Thanks to source control, I was back up and running in no time.

    The title is from the phrase with which the Code Red worm defaced web sites it infected. We didn’t really get hacked by the Chinese.

  • Accessing a Control Without Being Able to See It on a Windows Form

    Menu Key Displayed on KeyboardA coworker of mine had a problem and came to me for help. She had a windows form with a control on it that she wanted to edit or delete, but couldn’t see the control. It was listed in the properties box in the list of controls on the form, but when she selected it, she wasn’t able to click it on the form, because it was behind another control.

    I hypothesized a solution, which worked, but requires the use of a less than frequent key on your keyboard, the menu key. Usually this key is two keys to the right of the space bar on windows keyboards, between Alt and Control. A picture of it is on the right.

    Note: As pointed out by Lee, in the comments, you can press Shift + F10 if your keyboard doesn’t contain the Menu Key.

    The Form With a Hidden Label Behind the Filename TextBox) Form with hidden label control

    Properties Window Listing the Hidden Control, HiddenLabel

    Properties window list of controls

    Select the control that you can’t see. It will be highlighted on the form.

    Form with Hidden Control Highlighted

    Label highlighted after selecting from properties windowThe hidden control becomes highlighted. Click into the title bar of the form. Press the menu key on your keyboard to display the context menu.

    Context Menu Being Displayed After Pressing the Menu Key

    bringtofrontSelect “Bring to Front” to display the control. It will now be visible and can be edited or removed.

    Hidden Control Moved

    Label after being brought to front and movedAs you can see, the control that was previously hidden is now visible and has been moved.

    I know this is a basic solution to an easy problem, but I had to figure it out, and I hope that someone searching may find this useful as well. The above example was a new form I was starting; it is not the actual application in question.

  • Using Reflection to Dynamically Generate ToString() Output

    Update: Added code to show “null” when a property is null, like Visual Studio does.

    If you’ve ever used Visual Studio in any iteration in any language, you have most likely used the immediate window. It’s insanely useful and lets you just type an instance of an object and if the object doesn’t have an overridden ToString() method (I’m back in C#/.Net world here for the purposes of this post), Visual Studio will dynamically generate output for you, so that you can see the current state of the object.

    Here is what Visual Studio’s output looks like on an object I have:

        base {CompanyName.CreditCard.Processor.Response}: {CompanyName.CreditCard.Processor.CreditDebit.SaleResponse}
        AddressVerificationSuccess: true
        AuthorizationCode: null
        AuthorizedAmount: 50
        CvvSuccess: false
        ReferenceNumber: null

    However, what if you want to be able to have ToString() generate this type of output for you, for the purposes of debugging, like using with Debug.WriteLine or Trace or any other logging framework? It is useful to be able to see later what the state of an object was during a problem situation. Sure, you can write your own ToString() code in every object to generate its state in string form, and then aggregate all the base objects using base.ToString(), but that is a lot of iterative, repetitious coding.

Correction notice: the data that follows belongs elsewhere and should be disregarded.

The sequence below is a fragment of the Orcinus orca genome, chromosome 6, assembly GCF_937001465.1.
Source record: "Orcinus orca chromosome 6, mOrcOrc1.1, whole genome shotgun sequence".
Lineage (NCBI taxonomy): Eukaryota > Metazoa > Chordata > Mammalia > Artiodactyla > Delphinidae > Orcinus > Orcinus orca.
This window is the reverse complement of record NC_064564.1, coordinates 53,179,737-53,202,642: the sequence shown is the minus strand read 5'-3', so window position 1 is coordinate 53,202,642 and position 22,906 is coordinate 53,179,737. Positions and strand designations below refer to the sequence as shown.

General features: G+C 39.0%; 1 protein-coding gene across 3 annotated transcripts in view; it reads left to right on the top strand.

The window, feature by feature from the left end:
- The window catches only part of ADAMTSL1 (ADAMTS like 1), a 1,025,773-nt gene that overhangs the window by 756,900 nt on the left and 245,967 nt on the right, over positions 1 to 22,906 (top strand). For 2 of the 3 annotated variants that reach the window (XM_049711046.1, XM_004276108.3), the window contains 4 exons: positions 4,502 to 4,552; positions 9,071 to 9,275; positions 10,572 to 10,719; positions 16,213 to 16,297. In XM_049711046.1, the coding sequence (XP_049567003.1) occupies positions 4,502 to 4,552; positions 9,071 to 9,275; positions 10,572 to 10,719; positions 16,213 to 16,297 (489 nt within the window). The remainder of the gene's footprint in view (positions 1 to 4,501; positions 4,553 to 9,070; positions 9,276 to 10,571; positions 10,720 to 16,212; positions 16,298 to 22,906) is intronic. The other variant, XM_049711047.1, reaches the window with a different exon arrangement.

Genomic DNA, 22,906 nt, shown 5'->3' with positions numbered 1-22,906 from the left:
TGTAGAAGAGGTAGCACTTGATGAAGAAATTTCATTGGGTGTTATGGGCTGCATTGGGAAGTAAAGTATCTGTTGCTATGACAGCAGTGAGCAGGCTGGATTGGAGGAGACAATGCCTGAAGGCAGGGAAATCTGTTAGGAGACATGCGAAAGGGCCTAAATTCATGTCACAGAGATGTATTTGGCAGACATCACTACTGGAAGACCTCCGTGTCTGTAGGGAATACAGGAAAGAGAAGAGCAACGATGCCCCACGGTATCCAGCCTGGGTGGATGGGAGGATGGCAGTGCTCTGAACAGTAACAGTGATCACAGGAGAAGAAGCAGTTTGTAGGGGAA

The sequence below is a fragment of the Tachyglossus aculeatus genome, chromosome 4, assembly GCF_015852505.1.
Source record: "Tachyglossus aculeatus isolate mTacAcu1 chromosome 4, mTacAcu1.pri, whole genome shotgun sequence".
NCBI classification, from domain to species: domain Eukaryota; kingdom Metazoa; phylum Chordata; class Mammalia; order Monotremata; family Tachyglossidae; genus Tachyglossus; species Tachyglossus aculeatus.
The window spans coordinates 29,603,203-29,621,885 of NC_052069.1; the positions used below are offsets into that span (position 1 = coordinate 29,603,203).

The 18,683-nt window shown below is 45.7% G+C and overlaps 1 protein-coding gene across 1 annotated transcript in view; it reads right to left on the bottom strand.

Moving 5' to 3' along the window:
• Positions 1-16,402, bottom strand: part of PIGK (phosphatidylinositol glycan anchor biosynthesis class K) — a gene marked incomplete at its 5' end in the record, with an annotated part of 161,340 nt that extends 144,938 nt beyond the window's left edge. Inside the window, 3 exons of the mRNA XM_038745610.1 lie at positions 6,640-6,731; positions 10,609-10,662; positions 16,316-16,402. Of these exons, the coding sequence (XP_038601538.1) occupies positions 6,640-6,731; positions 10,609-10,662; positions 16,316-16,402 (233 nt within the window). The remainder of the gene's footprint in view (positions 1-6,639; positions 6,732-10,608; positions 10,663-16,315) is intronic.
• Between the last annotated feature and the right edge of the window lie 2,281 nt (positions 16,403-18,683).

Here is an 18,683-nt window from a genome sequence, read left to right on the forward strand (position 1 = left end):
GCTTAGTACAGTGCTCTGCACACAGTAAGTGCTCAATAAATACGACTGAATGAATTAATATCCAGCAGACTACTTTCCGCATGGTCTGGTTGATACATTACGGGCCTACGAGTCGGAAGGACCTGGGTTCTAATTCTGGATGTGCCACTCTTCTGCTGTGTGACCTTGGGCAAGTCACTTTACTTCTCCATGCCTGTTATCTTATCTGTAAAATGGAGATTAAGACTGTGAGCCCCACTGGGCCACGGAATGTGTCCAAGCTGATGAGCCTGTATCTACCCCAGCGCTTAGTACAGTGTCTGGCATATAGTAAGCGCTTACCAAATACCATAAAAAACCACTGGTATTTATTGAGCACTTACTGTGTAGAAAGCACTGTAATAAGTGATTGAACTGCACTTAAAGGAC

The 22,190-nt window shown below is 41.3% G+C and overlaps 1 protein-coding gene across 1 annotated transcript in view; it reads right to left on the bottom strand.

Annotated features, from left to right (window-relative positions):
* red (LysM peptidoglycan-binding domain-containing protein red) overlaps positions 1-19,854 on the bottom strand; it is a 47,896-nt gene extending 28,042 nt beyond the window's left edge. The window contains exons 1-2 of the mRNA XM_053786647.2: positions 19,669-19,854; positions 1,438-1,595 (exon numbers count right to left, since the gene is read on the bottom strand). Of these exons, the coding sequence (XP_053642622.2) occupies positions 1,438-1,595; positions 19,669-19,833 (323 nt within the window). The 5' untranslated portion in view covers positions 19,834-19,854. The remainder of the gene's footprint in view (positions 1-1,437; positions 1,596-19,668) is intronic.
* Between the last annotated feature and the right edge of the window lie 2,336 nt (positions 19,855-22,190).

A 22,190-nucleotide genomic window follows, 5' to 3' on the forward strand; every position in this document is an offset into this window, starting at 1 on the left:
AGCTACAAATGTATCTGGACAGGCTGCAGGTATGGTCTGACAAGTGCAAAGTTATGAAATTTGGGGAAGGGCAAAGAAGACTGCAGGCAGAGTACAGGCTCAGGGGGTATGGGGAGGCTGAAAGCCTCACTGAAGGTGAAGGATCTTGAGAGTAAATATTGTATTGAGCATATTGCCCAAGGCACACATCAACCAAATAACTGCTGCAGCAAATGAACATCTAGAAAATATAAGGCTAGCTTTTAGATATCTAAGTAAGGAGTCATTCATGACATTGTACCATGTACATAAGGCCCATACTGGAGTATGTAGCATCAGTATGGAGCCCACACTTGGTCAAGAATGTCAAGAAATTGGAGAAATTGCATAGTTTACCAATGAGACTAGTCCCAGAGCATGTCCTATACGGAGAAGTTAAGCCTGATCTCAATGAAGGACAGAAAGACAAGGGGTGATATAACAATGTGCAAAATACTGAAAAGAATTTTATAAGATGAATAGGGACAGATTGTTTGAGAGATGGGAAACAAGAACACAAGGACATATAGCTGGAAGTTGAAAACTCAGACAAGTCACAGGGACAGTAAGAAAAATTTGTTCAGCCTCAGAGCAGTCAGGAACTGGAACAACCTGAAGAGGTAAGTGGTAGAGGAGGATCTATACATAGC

My classes are simple data transfer objects and look like this:

    public class SaleResponse : Response
        public virtual bool AddressVerificationSuccess { get; set; }
        public virtual bool CvvSuccess { get; set; }
        public virtual string AuthorizationCode { get; set; }
        public virtual string ReferenceNumber { get; set; }
        public virtual decimal? AuthorizedAmount { get; set; }
    public class Response
        public virtual bool Success { get; set; }
        public virtual string ResponseMessage { get; set; }
        public virtual string TransactionID { get; set; }
        public virtual string GatewayResponseCodeText { get; set; }
        public virtual string IssuerResponseCodeText { get; set; }
        public virtual GatewayResponseCode GatewayResponseCode { get; set; }
        public virtual IssuerResponseCode IssuerResponseCode { get; set; }

    As you can see, Visual Studio didn’t even give me the contents of the base class, but I want this information. My ToString() method I’ve created in the SaleResponse object is the following:

    public override string ToString()
        var flags = System.Reflection.BindingFlags.Instance | System.Reflection.BindingFlags.Public | System.Reflection.BindingFlags.FlattenHierarchy;
        System.Reflection.PropertyInfo[] infos = this.GetType().GetProperties(flags);
        StringBuilder sb = new StringBuilder();
        string typeName = this.GetType().Name;
        sb.AppendLine(string.Empty.PadRight(typeName.Length + 5, '='));
        foreach (var info in infos)
            object value = info.GetValue(this, null);
            sb.AppendFormat("{0}: {1}{2}", info.Name, value != null ? value : "null", Environment.NewLine);
        return sb.ToString();

    Which generates the following output:

    AddressVerificationSuccess: True
    CvvSuccess: False
    AuthorizationCode: null
    ReferenceNumber: null
    AuthorizedAmount: 50
    Success: True
    ResponseMessage: null
    TransactionID: AXB234234
    GatewayResponseCodeText: null
    IssuerResponseCodeText: null
    GatewayResponseCode: ExpiredDevice
    IssuerResponseCode: Error